Saturday, February 14th: Ian Clarke wrote Touching the Ether for flute & piano in 2006 in memory of his mother, Wendy Clarke (1935-2003) and provides the following program notes in the score: “Touching the Ether was premiered at the 2006 Woldingham International Summer School (UK) and then at the 2006 British Flute Society’s International Convention, Manchester. The US premieres were made in November 2006 by Ian at the University of Northern Iowa with subsequent performances in Dallas & Seattle. This work could be said to fall loosely into the same category as previous flute & piano works such as Orange Dawn and Spiral Lament i.e. Man’s relationship with the natural world. In this case it reflects upon countless lateral and eternal connections between people; between each other across the world and through generations stretching both back and forwards in time. This is viewed both through the personal prism of close relationships, and a wider feeling of the fluidity of the complex consequential interactions around us. It attempts to glimpse at these ripples of action and reaction, both direct and indirect, which may be perceived to fade and coalesce, or may be viewed as what I call ‘time dominoes’ whose effect could be of a quite different nature. It is a feeling of ‘touching the ether’.”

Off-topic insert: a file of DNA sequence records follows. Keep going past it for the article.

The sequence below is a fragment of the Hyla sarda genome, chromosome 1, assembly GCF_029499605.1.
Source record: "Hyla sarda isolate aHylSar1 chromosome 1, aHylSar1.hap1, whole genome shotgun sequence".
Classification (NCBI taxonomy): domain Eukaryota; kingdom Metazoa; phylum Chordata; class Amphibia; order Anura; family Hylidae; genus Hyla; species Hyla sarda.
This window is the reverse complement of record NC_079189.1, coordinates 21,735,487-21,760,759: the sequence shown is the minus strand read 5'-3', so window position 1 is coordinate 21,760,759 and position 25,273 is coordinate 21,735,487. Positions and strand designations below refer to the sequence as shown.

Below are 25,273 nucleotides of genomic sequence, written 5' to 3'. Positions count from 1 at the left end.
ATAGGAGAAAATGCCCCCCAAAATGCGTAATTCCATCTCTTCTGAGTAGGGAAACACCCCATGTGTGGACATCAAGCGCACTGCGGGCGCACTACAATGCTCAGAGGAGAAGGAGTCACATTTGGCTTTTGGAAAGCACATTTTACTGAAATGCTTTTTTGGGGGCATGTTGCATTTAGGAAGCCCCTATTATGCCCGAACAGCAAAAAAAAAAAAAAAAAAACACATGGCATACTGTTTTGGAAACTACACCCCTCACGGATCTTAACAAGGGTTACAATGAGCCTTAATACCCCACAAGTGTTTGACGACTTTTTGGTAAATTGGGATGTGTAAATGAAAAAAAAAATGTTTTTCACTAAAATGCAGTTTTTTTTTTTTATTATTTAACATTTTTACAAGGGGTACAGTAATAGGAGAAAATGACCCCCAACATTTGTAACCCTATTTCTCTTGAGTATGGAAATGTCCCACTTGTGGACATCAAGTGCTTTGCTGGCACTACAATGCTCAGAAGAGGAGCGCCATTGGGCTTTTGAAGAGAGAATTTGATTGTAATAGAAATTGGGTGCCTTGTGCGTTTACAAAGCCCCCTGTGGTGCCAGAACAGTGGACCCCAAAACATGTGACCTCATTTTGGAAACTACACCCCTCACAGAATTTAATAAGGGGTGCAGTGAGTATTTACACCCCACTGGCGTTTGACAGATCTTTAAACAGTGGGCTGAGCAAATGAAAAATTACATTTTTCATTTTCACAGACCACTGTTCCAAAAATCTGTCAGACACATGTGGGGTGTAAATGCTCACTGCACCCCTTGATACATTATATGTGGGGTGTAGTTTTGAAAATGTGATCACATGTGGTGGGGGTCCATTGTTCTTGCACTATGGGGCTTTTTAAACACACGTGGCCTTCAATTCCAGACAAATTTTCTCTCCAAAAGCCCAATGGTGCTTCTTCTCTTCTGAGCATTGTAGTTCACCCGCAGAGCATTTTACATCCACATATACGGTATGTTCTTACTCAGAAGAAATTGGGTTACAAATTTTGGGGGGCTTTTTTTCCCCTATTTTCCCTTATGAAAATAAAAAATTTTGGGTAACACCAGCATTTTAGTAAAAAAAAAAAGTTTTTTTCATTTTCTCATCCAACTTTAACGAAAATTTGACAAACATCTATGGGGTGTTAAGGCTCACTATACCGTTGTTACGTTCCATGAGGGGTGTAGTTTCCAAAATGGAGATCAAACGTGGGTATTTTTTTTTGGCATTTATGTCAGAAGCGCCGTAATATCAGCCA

I’m not quite sure what I was thinking when I chose this piece for today because it is really freakin’ difficult and would probably take me a month or two to learn. A total fail on my part for not realizing that sooner. I also just realized that Michael and I have already performed the pieces I chose for tomorrow and Monday! Doh! (Ian Clarke, Sunstreams for flute & piano and Sunday Mornings for flute & piano)
Sunday, February 15th: Today I chose to learn Franz Joseph Haydn’s Trio in F Major, Hob. XV, No. 17 for Flute, Cello and Piano, which was possibly composed between 1767 and 1771. This piece is one of Haydn’s early trios, which were considered minor works in comparison to his later trios written starting in the mid-1780s. His later trios reflect Haydn’s musical maturity and are greatly admired. Haydn’s piano trios are usually dominated by the piano and the violin or flute plays the majority of the melodic lines, often doubled by the piano while the cello often doubles the bass line. The form of the Trio in F Major is rather unusual. The first movement is serious in character, in contrast to the playful instrumentation of most first movements of Haydn in his other trios in Hob. XV. The second and final movement is a finale in contrast to most virtuosic final movements.
A couple months ago, my nieces Isabella and Sophia asked me if I could travel in time to meet someone what time period would I travel to and who would I meet. My answer was quick and simple. I would travel to the mid-170os in Austria to meet ‘Papa Haydn.’ I absolutely admire his work ethic, beautiful music and his undeniable sense of humor. If I could experience it firsthand, I would in a heartbeat!